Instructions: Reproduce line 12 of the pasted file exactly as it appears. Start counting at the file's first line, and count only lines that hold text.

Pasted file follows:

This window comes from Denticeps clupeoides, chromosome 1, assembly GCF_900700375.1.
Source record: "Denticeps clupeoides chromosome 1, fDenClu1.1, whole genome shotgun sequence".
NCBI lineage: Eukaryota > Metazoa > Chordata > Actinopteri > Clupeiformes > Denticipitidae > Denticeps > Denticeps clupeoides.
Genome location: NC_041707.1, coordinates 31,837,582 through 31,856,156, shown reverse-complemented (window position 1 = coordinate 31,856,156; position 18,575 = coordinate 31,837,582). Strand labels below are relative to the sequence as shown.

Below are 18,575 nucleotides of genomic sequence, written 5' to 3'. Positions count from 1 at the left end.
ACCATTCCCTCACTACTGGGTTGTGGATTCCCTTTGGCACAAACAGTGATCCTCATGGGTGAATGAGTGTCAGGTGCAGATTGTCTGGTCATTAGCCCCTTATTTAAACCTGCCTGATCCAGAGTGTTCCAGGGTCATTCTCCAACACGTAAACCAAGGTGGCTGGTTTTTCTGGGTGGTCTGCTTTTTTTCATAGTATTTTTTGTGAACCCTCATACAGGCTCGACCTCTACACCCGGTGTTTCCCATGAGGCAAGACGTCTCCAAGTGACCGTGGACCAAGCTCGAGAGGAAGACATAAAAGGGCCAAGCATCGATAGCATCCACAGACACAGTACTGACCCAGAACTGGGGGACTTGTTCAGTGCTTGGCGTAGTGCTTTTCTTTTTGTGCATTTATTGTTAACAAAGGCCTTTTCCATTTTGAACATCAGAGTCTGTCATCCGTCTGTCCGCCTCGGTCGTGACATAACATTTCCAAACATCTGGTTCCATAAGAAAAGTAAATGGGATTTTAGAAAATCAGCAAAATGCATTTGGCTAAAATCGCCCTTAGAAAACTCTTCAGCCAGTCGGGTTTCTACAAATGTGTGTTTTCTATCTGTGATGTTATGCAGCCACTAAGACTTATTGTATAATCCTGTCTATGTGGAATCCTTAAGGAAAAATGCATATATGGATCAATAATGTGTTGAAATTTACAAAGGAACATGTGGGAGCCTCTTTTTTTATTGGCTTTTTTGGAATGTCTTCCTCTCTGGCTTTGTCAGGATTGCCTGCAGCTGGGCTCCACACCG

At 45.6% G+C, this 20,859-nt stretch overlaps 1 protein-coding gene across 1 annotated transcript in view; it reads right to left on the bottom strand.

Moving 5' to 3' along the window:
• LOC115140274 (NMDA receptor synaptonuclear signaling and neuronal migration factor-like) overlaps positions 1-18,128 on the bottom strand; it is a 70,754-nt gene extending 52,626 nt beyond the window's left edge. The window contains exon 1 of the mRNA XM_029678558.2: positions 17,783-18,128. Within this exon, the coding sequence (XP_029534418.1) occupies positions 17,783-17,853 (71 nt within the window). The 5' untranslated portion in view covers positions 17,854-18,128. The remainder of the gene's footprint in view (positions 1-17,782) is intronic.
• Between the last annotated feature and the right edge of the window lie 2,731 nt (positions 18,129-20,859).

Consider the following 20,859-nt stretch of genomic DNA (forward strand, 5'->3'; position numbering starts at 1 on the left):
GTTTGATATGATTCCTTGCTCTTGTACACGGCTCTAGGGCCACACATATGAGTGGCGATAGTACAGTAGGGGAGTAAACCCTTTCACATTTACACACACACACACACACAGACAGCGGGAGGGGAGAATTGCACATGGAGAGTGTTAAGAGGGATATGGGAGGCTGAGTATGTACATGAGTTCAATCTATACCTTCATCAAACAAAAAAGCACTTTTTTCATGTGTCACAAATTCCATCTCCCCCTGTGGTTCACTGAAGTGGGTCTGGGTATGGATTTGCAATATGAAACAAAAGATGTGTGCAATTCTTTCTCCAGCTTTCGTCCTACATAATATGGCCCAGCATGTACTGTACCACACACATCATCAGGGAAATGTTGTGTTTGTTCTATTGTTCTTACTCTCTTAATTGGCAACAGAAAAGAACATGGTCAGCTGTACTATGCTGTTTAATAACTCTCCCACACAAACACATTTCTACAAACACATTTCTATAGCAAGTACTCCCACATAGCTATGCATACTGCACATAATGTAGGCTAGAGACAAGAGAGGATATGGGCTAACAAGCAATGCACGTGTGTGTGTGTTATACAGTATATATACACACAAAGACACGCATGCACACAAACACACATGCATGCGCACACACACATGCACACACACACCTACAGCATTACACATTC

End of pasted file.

GTTTGATATGATTCCTTGCTCTTGTACACGGCTCTAGGGCCACACATATGAGTGGCGATAGTACAGTAGGGGAGTAAACCCTTTCACATTTACACACACACACACACACAGACAGCGGGAGGGGAGAATTGCACATGGAGAGTGTTAAGAGGGATATGGGAGGCTGAGTATGTACATGAGTTCAATCTATACCTTCATCAAACAAAAAAGCACTTTTTTCATGTGTCACAAATTCCATCTCCCCCTGTGGTTCACTGAAGTGGGTCTGGGTATGGATTTGCAATATGAAACAAAAGATGTGTGCAATTCTTTCTCCAGCTTTCGTCCTACATAATATGGCCCAGCATGTACTGTACCACACACATCATCAGGGAAATGTTGTGTTTGTTCTATTGTTCTTACTCTCTTAATTGGCAACAGAAAAGAACATGGTCAGCTGTACTATGCTGTTTAATAACTCTCCCACACAAACACATTTCTACAAACACATTTCTATAGCAAGTACTCCCACATAGCTATGCATACTGCACATAATGTAGGCTAGAGACAAGAGAGGATATGGGCTAACAAGCAATGCACGTGTGTGTGTGTTATACAGTATATATACACACAAAGACACGCATGCACACAAACACACATGCATGCGCACACACACATGCACACACACACCTACAGCATTACACATTC